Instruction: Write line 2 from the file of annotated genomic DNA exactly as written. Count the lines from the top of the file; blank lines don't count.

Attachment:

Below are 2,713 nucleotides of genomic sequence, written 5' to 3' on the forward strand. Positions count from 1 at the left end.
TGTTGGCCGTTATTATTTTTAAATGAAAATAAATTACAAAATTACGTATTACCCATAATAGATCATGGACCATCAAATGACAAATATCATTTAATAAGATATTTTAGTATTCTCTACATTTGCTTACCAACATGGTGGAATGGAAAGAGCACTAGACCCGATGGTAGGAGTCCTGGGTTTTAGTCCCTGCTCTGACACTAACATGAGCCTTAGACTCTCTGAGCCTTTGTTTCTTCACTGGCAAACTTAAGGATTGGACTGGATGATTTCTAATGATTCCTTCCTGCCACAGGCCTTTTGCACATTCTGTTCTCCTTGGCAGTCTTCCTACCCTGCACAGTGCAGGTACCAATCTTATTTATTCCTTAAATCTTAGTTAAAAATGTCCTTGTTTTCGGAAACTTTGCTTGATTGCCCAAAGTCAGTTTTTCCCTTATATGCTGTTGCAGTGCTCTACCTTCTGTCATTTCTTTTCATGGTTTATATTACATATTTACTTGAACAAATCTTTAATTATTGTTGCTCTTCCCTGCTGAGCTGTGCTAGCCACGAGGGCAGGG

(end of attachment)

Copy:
TGTTGGCCGTTATTATTTTTAAATGAAAATAAATTACAAAATTACGTATTACCCATAATAGATCATGGACCATCAAATGACAAATATCATTTAATAAGATATTTTAGTATTCTCTACATTTGCTTACCAACATGGTGGAATGGAAAGAGCACTAGACCCGATGGTAGGAGTCCTGGGTTTTAGTCCCTGCTCTGACACTAACATGAGCCTTAGACTCTCTGAGCCTTTGTTTCTTCACTGGCAAACTTAAGGATTGGACTGGATGATTTCTAATGATTCCTTCCTGCCACAGGCCTTTTGCACATTCTGTTCTCCTTGGCAGTCTTCCTACCCTGCACAGTGCAGGTACCAATCTTATTTATTCCTTAAATCTTAGTTAAAAATGTCCTTGTTTTCGGAAACTTTGCTTGATTGCCCAAAGTCAGTTTTTCCCTTATATGCTGTTGCAGTGCTCTACCTTCTGTCATTTCTTTTCATGGTTTATATTACATATTTACTTGAACAAATCTTTAATTATTGTTGCTCTTCCCTGCTGAGCTGTGCTAGCCACGAGGGCAGGG